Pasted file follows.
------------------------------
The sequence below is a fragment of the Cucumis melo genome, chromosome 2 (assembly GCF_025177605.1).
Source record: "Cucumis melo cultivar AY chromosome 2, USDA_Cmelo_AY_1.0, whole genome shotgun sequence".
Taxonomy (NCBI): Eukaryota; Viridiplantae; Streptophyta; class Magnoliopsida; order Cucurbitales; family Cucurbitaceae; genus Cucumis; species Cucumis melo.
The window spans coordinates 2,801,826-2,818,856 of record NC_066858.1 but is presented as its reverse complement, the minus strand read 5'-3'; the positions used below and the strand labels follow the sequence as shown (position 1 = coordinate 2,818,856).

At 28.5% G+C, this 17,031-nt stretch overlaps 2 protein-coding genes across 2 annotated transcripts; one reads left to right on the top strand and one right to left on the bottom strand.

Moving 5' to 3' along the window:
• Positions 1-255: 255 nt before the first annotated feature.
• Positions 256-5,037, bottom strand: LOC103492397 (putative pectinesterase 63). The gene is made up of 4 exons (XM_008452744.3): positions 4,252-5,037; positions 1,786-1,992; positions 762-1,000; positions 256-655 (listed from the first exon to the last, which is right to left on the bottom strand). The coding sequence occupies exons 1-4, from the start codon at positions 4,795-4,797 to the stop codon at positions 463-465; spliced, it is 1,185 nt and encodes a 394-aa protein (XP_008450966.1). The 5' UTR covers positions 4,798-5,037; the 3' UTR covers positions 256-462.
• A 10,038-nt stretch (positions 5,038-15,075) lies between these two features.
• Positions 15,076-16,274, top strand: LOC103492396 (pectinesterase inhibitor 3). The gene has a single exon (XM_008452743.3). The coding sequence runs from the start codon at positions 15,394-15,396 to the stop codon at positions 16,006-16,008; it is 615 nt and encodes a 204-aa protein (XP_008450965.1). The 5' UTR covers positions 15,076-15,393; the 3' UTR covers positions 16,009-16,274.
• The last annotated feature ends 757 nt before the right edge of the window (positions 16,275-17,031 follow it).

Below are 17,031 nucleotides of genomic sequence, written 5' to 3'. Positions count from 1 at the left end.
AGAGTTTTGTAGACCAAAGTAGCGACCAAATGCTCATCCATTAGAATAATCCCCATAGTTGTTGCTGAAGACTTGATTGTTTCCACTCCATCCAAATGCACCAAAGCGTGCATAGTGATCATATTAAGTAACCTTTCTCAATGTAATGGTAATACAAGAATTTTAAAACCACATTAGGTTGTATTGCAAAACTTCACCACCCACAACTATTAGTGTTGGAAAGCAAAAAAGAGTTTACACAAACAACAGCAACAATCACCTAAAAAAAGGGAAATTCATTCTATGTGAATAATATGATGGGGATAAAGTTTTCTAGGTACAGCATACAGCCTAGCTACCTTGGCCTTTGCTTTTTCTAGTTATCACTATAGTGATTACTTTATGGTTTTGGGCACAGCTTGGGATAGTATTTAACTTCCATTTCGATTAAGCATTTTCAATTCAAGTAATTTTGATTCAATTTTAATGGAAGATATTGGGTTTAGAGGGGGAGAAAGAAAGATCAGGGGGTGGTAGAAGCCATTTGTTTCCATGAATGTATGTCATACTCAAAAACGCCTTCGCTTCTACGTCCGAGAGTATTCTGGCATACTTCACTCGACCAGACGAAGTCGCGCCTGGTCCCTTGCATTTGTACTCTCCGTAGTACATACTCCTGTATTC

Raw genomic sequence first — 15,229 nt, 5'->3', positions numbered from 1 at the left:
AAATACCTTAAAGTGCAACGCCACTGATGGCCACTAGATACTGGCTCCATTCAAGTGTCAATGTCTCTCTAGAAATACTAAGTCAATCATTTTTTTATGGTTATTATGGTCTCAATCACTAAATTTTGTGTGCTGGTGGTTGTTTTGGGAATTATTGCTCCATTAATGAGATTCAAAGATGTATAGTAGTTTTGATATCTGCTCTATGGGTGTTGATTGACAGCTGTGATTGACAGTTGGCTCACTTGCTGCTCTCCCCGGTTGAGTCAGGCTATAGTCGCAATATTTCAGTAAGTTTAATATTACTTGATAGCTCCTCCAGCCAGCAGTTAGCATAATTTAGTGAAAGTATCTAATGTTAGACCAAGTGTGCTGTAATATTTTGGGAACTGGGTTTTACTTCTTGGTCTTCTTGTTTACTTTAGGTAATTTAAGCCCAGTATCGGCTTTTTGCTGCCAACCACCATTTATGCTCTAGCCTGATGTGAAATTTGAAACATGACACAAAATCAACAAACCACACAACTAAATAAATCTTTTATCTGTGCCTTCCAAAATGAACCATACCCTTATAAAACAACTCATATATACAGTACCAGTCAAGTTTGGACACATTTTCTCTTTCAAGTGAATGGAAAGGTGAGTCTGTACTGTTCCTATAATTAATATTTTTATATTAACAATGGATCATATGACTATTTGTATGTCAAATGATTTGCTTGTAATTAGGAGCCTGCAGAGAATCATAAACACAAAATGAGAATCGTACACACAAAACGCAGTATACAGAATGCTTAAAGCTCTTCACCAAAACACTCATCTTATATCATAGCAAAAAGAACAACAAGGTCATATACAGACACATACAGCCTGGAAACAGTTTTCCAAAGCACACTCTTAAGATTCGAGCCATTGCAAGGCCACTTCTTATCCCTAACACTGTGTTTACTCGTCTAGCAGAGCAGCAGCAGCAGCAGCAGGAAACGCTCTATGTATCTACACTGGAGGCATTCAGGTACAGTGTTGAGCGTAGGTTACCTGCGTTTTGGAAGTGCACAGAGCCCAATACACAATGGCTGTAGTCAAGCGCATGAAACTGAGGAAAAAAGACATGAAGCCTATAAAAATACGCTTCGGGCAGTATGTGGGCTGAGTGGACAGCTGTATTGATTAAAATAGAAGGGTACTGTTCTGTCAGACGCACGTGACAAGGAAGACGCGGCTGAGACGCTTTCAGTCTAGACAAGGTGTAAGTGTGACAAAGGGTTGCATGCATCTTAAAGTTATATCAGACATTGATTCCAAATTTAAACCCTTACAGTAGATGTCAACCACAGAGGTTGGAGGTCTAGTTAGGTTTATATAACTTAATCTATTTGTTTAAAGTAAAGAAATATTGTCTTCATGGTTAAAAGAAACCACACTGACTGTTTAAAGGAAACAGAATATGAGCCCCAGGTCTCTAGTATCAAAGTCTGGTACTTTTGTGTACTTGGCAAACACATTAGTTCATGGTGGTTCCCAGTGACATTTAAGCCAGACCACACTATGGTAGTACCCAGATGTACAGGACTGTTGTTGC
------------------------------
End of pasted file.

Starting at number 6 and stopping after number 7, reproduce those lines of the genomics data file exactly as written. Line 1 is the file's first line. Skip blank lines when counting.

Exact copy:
Moving 5' to 3' along the window:
• Positions 1-255: 255 nt before the first annotated feature.